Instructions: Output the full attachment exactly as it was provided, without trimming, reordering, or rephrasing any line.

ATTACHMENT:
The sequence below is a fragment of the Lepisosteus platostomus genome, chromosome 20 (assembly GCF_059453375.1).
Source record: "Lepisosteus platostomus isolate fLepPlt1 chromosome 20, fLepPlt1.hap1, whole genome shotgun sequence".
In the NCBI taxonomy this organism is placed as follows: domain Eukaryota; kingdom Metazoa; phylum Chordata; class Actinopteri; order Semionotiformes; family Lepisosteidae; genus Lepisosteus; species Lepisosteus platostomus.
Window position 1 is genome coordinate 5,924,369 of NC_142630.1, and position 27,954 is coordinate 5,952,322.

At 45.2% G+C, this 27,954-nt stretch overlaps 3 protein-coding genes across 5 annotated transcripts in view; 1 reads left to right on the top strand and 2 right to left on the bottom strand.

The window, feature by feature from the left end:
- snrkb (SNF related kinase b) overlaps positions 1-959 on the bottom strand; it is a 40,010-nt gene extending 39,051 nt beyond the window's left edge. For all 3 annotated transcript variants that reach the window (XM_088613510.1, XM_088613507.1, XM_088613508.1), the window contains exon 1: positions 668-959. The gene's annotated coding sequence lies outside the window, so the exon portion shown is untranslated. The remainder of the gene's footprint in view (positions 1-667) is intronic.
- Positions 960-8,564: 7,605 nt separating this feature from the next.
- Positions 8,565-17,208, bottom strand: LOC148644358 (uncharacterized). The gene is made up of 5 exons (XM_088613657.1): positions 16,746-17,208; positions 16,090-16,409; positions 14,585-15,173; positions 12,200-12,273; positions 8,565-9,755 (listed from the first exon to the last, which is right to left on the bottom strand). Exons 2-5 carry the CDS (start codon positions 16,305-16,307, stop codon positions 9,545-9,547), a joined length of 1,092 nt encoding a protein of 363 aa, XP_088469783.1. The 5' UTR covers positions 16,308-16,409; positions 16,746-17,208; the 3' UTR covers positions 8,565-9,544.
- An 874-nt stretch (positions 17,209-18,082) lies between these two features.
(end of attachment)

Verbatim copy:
The sequence below is a fragment of the Lepisosteus platostomus genome, chromosome 20 (assembly GCF_059453375.1).
Source record: "Lepisosteus platostomus isolate fLepPlt1 chromosome 20, fLepPlt1.hap1, whole genome shotgun sequence".
In the NCBI taxonomy this organism is placed as follows: domain Eukaryota; kingdom Metazoa; phylum Chordata; class Actinopteri; order Semionotiformes; family Lepisosteidae; genus Lepisosteus; species Lepisosteus platostomus.
Window position 1 is genome coordinate 5,924,369 of NC_142630.1, and position 27,954 is coordinate 5,952,322.

At 45.2% G+C, this 27,954-nt stretch overlaps 3 protein-coding genes across 5 annotated transcripts in view; 1 reads left to right on the top strand and 2 right to left on the bottom strand.

The window, feature by feature from the left end:
- snrkb (SNF related kinase b) overlaps positions 1-959 on the bottom strand; it is a 40,010-nt gene extending 39,051 nt beyond the window's left edge. For all 3 annotated transcript variants that reach the window (XM_088613510.1, XM_088613507.1, XM_088613508.1), the window contains exon 1: positions 668-959. The gene's annotated coding sequence lies outside the window, so the exon portion shown is untranslated. The remainder of the gene's footprint in view (positions 1-667) is intronic.
- Positions 960-8,564: 7,605 nt separating this feature from the next.
- Positions 8,565-17,208, bottom strand: LOC148644358 (uncharacterized). The gene is made up of 5 exons (XM_088613657.1): positions 16,746-17,208; positions 16,090-16,409; positions 14,585-15,173; positions 12,200-12,273; positions 8,565-9,755 (listed from the first exon to the last, which is right to left on the bottom strand). Exons 2-5 carry the CDS (start codon positions 16,305-16,307, stop codon positions 9,545-9,547), a joined length of 1,092 nt encoding a protein of 363 aa, XP_088469783.1. The 5' UTR covers positions 16,308-16,409; positions 16,746-17,208; the 3' UTR covers positions 8,565-9,544.
- An 874-nt stretch (positions 17,209-18,082) lies between these two features.